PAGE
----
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Title: The 'expatriate' : the postcolonial politics of a migration category
Author: Kunz, Sarah Marie
ISNI:       0000 0004 7429 2114
Awarding Body: UCL (University College London)
Current Institution: University College London (University of London)
Date of Award: 2018
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This thesis explores the ‘expatriate’ as a migration category. Its central aim is to explore the postcolonial power relations working in and through the ‘expatriate’. Central questions guiding this effort are how the ‘expatriate’ is produced, negotiated and contested and what work it performs. The thesis inquires into the category’s multiplicity and mobility, and its relation to the category ‘migrant’. To do so, I adopt a methodological approach of ‘following the category’. Categories’ journeys and transformations are revealing about wider socio-political processes and changing power geometries. Following the ‘expatriate’ is a grounded endeavour for which I deploy primarily ethnographic and archival methodologies in and across three sites: The Expatriate Archive Centre in Den Haag, International Human Resource Management literature, and ‘expatriate’ social spaces in Nairobi. These are sites where the ‘expatriate’ is central and that are central to the ‘expatriate’. They give actuality and authority to it, yet are diverse in its uses. This thesis reveals the persistent, if not straightforward relevance of Euro-American imperialisms for the constitution of the ‘expatriate’. Moreover, the category is frequently put to work to (re)produce racialised capitalist power formations by occluding, naturalising or justifying asymmetrical power relations and the inequalities they generate and depend on. This functioning and political currency of the ‘expatriate’ are centrally bound up with conceptual multiplicity and mobility. The ‘expatriate’ is inscribed with an array of meanings and it works variously as synonym, subtype and Other to the category ‘migrant’. This polysemy is not a random collection of senses, but historically tethered by unequal regimes of (im)mobility and made to do political work. The category ‘expatriate’ is thus embroiled in the wider politics of ordering movement and defining belonging, and is thereby intimately bound up with the negotiation of power in a postcolonial world.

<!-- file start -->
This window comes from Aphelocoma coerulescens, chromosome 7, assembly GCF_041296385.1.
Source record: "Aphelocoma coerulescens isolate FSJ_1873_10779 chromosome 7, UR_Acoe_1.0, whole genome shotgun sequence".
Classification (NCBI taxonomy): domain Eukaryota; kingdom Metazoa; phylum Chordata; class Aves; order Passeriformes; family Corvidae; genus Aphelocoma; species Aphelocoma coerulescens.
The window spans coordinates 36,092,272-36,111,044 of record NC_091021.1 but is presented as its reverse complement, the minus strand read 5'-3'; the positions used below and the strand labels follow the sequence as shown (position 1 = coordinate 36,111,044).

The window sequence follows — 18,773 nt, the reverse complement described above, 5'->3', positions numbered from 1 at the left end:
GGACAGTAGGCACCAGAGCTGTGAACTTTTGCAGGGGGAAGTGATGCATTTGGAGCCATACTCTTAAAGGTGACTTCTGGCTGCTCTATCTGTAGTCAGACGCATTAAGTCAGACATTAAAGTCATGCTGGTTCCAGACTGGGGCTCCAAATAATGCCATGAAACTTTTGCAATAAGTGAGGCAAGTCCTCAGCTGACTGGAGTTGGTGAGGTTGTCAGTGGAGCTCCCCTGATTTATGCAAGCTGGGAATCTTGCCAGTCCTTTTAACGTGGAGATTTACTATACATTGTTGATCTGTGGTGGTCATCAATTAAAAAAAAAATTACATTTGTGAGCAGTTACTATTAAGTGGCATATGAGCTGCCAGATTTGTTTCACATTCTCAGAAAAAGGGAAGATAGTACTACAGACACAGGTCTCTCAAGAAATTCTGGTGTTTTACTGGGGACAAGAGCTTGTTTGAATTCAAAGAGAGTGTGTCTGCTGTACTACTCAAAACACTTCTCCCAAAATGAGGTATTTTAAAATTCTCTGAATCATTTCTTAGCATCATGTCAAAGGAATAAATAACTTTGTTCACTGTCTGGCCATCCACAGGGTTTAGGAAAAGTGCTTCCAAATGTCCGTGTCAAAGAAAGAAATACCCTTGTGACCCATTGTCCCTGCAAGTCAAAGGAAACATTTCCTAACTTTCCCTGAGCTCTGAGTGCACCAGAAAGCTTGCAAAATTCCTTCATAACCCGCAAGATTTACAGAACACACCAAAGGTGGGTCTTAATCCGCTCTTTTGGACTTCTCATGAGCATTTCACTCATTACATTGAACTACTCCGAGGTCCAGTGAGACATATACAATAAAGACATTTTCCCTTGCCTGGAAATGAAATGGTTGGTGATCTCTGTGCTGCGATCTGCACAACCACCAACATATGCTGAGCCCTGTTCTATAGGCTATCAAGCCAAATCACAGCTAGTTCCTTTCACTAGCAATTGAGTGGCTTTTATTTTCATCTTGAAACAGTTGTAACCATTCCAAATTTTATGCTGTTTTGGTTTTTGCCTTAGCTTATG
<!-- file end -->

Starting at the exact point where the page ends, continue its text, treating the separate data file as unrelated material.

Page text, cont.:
Supervisor: Not available Sponsor: Not available
Qualification Name: Thesis (Ph.D.) Qualification Level: Doctoral
EThOS ID:  DOI: Not available